I work for a trust in se London and all I can say is ain't this the truth. Open racism and bullying on a daily basis. BME staff constantly overlooked for promotion or opportunities to advance their careers. Managers colluding with white fellow white colleagues in the workplace, undermining their BME staff decisions and belittling them. The NHS has known for many years about this institutional racism, but yet every now and then another report is publish stating the same racism issues over and over again??When is the NHS going to actually do something??I suspect never!!

Muna   06/06/2016 at 21:48

I also work for the above trust- and totally agree that the racism in Oxleas in rife. I am a health Visitor and it's incredible how these people get away with their bullying and racist tactics. The way that black staff are treated is a disgrace. I have seen first hand colleagues less qualified being pushed up the career ladder quicker than I can blink, whilst black staff are not even able to get on to a course as the caseload is too busy. Managers know of racism, and have directly been told but do nothing about it, but victimise BME staff. It is really unacceptable behaviour. This is 2016- not 1916. All I can say is, if you are black or ethnic minority do not enter the NHS and definitely not Oxleas. Both have a reputation for institutional racism that goes back for far too many years. You will not have you effort and hard work acknowledged. So why waste your time when you can earn more money and far more respect in so many other professions. I sincerely regret ever entering and wasting my education on a career with the NHS.

Szhiv   21/01/2017 at 11:08

Racism is rampant in the NHS and even medical school. Just met a medical student from Srilanka who is facing this. Have faced it myself, applied for a management job 3 times and everytime a white member, a more junior and less experienced has been appointed. EVERYONE KNOWS, BUT NONE CARE All complaints are brushed under the carpet or those complaining are subtly threatened. There is never an impartial enquiry, those who are bullying are those who sit on the panel.

Ray   14/04/2017 at 17:17

Just as bad if you are a patient God help you if you are seriously​ I'll .Have been kept waiting for ages in empty appointment rooms refused x rays ,always asked if i am working even after retirement , medication stopped ect ect, it's all going to come back on them though,mark my words,when minority s start leaving and people are waiting for serious life threatening operations and can't get them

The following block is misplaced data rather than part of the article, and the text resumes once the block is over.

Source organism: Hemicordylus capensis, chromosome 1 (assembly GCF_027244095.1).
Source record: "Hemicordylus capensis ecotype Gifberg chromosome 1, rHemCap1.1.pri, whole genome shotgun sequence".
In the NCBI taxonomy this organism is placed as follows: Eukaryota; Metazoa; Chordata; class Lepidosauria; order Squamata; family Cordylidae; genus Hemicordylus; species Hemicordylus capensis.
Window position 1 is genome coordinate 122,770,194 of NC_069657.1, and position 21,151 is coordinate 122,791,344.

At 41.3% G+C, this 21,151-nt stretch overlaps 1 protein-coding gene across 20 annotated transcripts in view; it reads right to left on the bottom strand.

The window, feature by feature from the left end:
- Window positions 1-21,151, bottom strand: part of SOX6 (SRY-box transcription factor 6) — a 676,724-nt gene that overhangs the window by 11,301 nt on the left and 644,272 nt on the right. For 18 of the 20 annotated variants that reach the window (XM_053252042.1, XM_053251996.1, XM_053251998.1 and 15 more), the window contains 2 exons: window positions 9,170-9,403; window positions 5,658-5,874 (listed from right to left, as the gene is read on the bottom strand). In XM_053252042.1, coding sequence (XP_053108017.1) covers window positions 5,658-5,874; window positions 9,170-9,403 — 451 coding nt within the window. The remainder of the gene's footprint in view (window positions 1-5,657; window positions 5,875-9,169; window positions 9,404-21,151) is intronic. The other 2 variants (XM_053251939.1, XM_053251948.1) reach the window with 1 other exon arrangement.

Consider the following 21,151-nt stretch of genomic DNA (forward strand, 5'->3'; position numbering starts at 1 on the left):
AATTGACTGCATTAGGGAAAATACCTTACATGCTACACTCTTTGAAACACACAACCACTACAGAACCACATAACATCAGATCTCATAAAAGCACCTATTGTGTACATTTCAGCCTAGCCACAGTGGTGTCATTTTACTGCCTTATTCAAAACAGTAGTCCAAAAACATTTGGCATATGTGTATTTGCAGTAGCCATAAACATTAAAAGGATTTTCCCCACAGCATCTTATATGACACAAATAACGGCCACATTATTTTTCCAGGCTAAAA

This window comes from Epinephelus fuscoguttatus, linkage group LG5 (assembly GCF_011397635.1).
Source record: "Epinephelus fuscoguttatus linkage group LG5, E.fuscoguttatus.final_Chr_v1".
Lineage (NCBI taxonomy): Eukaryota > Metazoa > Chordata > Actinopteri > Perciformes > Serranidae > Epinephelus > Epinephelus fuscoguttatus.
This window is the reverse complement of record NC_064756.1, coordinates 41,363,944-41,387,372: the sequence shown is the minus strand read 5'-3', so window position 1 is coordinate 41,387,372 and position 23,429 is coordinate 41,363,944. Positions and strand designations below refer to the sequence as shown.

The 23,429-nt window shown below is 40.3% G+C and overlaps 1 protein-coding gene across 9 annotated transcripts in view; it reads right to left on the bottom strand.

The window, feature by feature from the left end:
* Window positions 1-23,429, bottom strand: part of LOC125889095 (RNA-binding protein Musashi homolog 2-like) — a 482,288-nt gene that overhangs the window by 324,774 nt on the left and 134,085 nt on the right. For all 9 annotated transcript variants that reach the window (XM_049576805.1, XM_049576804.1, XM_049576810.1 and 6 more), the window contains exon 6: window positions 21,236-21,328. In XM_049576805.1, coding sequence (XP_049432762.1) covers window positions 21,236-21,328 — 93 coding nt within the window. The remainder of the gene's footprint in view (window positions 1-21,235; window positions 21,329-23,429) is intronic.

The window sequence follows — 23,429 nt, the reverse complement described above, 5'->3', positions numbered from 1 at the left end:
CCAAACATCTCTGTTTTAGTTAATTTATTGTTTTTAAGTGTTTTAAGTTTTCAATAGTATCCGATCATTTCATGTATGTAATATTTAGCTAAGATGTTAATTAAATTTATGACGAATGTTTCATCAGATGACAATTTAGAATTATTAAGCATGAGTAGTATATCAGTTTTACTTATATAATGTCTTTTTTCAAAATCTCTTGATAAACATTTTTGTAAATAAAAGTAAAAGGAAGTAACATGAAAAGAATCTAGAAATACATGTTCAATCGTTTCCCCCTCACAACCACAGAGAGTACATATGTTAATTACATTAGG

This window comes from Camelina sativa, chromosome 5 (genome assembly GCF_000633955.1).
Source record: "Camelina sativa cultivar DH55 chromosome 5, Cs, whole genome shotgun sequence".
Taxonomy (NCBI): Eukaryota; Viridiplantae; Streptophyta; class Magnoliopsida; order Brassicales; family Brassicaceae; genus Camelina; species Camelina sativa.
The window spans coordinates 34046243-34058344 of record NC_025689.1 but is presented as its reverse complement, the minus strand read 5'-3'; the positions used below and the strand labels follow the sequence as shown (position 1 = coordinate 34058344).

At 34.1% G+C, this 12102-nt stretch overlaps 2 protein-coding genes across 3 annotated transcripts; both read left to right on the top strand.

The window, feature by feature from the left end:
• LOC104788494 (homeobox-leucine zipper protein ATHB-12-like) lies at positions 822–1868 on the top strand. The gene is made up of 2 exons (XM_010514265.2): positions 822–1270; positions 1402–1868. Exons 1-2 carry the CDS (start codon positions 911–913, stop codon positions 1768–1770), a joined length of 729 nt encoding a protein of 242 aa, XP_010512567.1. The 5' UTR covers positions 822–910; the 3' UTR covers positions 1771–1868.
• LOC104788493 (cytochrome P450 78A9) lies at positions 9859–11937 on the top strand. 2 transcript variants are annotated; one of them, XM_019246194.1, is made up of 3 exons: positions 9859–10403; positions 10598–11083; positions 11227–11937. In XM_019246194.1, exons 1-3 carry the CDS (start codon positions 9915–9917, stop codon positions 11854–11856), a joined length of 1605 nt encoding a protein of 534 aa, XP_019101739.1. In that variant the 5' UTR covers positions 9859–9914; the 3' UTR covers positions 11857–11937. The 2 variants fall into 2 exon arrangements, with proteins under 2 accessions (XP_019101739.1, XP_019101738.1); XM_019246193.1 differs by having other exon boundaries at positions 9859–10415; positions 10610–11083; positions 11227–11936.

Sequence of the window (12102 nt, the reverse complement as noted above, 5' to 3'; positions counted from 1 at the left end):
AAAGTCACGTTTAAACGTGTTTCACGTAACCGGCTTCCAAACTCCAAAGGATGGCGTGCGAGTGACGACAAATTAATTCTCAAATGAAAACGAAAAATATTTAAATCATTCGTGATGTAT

Lesley   14/05/2017 at 01:42

I faced racism throughout my three years of nursing training, especially on wards. I found that simply reporting it ensured that I was made to be the enemy and the one causing trouble. I was moved from placement to placement for simply raising serious concerns of racism across one particular trust. There simply is not enough training for equality and diversity, or cautions for those who feel to discriminate and express racial abuse. Currently, I have university students going through this same issue, and the answer from this trust is to brush it under the carpet and move students from hospital to hospital. This simply is not good enough.

Jeanette   23/05/2017 at 13:40

It's also racist when a BME is given an advantage because of skin colour. The NHSBT new race recruitment job has has gone to someone based on her skin colour. This post didn't exist before and has never been advertised internally by NHSBT, yet the post has been filled. Someone at a high level made that job post and recruited an individual without anyone objecting, while people searching for NHS jobs to suit their skills didn't even get a chance to apply.

James   02/06/2017 at 13:18